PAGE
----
Fate of the World simulates the impact of global climate change over the next 200 years. It is a dramatic global strategy game that puts all our futures in your hands.
Following my prior post Serious Games Can Be Commercial, based on Red Redemption’s CEO interview to GamesIndustry.biz, and considering that RR is now looking to take Fate of the World to other formats – Mac, Android and iPad - I have realized the related post is still in my backlog.
Red Redemption CEO Klaude Thomas is confident he can take Fate of the World to platforms other than PC. He is talking to another company about bringing it onto iPad and Android, which he thinks would really suit this type of game. He is porting the Serious Game to Mac at the moment, and hopes to see it go to a couple of other languages as well.
Fate of the World Gameplay
Fate of the World simulates the social and environmental impact of global climate change over the next 200 years. The Serious Game on PC was released on 28 February 2011.
Fate of the World is the sequel to BBC Climate Challenge — a Serious Game played by over a million people. BBC Climate Challenge won the Best European Green IT Award in 2008 and the DEFRA Climate Challenge Award, and was a finalist in for the 2009 Serious Games Award, the 2008 Games for Change, and EuroPaws 2008.
The Planet is in Crisis. Your Mission: Save the Earth
Players serve as the president of the Global Environmental Organization, a fictional group with the ability to dictate economic, environmental and social policies around the world.
Your first step in Fate of the World is to hire agents in the world regions you want to influence. Each agent employed in a region gives you a slot in which to deploy a card.
Cards are how you set policy, and they vary in type, duration, popularity and cost. You could select to establish a Technology Office, which costs $25 and increases your popularity in any region it is deployed. Other cards let you do everything from boost renewable energy sources, to protect forests, to put a cap on business carbon emissions. At later stages of the game, when time and technology have progressed, your options amplify. By 2090, for example, you can use artificial intelligence to regulate North American markets and Smart Grids to more efficiently use power.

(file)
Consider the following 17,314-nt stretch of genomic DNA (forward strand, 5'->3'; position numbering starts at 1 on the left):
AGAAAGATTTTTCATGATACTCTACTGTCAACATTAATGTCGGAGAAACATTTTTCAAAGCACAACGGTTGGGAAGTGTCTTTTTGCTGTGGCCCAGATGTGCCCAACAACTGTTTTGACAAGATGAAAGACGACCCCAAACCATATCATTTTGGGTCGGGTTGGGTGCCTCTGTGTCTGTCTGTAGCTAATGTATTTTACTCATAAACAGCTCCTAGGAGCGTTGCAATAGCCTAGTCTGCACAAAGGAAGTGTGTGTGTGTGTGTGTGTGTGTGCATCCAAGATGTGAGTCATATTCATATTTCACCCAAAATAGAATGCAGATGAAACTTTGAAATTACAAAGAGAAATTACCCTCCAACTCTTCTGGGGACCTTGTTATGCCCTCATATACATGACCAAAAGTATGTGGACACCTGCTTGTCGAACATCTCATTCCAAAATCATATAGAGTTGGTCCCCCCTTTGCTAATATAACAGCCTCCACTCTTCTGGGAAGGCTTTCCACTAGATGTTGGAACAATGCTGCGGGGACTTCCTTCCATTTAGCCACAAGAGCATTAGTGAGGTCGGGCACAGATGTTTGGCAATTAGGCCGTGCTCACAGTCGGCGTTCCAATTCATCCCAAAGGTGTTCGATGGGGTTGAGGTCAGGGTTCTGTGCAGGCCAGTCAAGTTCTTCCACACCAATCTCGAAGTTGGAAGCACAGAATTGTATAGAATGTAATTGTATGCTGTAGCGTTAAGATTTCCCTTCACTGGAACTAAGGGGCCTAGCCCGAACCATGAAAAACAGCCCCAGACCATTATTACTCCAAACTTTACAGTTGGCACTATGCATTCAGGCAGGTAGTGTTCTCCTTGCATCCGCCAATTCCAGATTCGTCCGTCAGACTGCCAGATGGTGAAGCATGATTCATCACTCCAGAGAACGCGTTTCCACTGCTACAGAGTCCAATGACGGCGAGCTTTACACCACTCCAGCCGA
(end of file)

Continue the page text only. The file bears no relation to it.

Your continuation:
Change is achieved by applying policies, in the form of cards, to a dozen geographical regions, with each turn representing the passage of five years.
Over the course of 200 years, players must surmount a variety of challenges, from saving the Amazon rain forest to creating a post-oil economy in the United States — a scenario dubbed Oil Crash America. As the years progress, resources dwindle, temperatures climb and ecosystems around the world crumble, raising the stakes.
The game relies on climate prediction models supplied by Myles Allen, head of the climate dynamics group at the University of Oxford’s atmospheric, oceanic and planetary physics department.
Players can take an authoritarian route to save the world, by implementing population controls, like China’s one-child policy or banning the eating of meat. Yet these options can backfire, leading to local rebellions.
Far darker options are available for seriously unscrupulous planet savers. These include sending secret agents to overthrow recalcitrant governments and surreptitiously adding contraceptives to the water supplies of nations resistant to birth control. Those with apocalyptic leanings can even release a genetically engineered virus to crash the world population. Pitfalls also await those who choose the dark path.
The game is actually pretty fun, pointing to their creative team, which includes designers of mainstream hits like Battlestations: Midway and Shogun 2: Total War. In playing it, we realize how potentially powerful Serious Games are and we come away thinking about the fate of the world.